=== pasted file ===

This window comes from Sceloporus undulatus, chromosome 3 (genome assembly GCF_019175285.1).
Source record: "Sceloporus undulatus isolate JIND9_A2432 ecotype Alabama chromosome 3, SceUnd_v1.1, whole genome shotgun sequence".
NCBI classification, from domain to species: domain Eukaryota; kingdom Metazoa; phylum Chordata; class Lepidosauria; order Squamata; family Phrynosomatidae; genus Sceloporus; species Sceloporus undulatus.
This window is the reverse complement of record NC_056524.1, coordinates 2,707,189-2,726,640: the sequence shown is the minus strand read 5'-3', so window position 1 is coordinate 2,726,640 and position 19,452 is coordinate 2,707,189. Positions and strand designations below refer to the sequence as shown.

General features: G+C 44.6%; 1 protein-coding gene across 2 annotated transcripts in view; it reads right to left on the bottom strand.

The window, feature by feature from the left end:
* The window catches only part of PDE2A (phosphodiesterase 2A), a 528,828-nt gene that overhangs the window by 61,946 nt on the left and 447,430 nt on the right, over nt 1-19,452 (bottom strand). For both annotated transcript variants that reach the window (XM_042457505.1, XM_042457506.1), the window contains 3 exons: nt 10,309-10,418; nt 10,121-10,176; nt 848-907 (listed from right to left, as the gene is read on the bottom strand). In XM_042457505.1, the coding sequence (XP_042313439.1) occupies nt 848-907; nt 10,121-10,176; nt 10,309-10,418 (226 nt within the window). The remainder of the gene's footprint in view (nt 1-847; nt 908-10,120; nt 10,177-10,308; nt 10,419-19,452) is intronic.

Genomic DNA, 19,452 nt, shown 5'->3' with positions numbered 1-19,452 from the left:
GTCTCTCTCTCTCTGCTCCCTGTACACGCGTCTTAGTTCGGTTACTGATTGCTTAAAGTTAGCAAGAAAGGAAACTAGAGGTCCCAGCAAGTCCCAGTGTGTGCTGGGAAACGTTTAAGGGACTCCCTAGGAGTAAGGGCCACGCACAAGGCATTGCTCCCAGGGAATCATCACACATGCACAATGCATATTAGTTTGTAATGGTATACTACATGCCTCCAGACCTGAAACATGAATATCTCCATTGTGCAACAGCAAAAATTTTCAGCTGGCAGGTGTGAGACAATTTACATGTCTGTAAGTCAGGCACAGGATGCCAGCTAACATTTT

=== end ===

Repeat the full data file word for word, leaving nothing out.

This window comes from Sceloporus undulatus, chromosome 3 (genome assembly GCF_019175285.1).
Source record: "Sceloporus undulatus isolate JIND9_A2432 ecotype Alabama chromosome 3, SceUnd_v1.1, whole genome shotgun sequence".
NCBI classification, from domain to species: domain Eukaryota; kingdom Metazoa; phylum Chordata; class Lepidosauria; order Squamata; family Phrynosomatidae; genus Sceloporus; species Sceloporus undulatus.
This window is the reverse complement of record NC_056524.1, coordinates 2,707,189-2,726,640: the sequence shown is the minus strand read 5'-3', so window position 1 is coordinate 2,726,640 and position 19,452 is coordinate 2,707,189. Positions and strand designations below refer to the sequence as shown.

General features: G+C 44.6%; 1 protein-coding gene across 2 annotated transcripts in view; it reads right to left on the bottom strand.

The window, feature by feature from the left end:
* The window catches only part of PDE2A (phosphodiesterase 2A), a 528,828-nt gene that overhangs the window by 61,946 nt on the left and 447,430 nt on the right, over nt 1-19,452 (bottom strand). For both annotated transcript variants that reach the window (XM_042457505.1, XM_042457506.1), the window contains 3 exons: nt 10,309-10,418; nt 10,121-10,176; nt 848-907 (listed from right to left, as the gene is read on the bottom strand). In XM_042457505.1, the coding sequence (XP_042313439.1) occupies nt 848-907; nt 10,121-10,176; nt 10,309-10,418 (226 nt within the window). The remainder of the gene's footprint in view (nt 1-847; nt 908-10,120; nt 10,177-10,308; nt 10,419-19,452) is intronic.

Genomic DNA, 19,452 nt, shown 5'->3' with positions numbered 1-19,452 from the left:
GTCTCTCTCTCTCTGCTCCCTGTACACGCGTCTTAGTTCGGTTACTGATTGCTTAAAGTTAGCAAGAAAGGAAACTAGAGGTCCCAGCAAGTCCCAGTGTGTGCTGGGAAACGTTTAAGGGACTCCCTAGGAGTAAGGGCCACGCACAAGGCATTGCTCCCAGGGAATCATCACACATGCACAATGCATATTAGTTTGTAATGGTATACTACATGCCTCCAGACCTGAAACATGAATATCTCCATTGTGCAACAGCAAAAATTTTCAGCTGGCAGGTGTGAGACAATTTACATGTCTGTAAGTCAGGCACAGGATGCCAGCTAACATTTT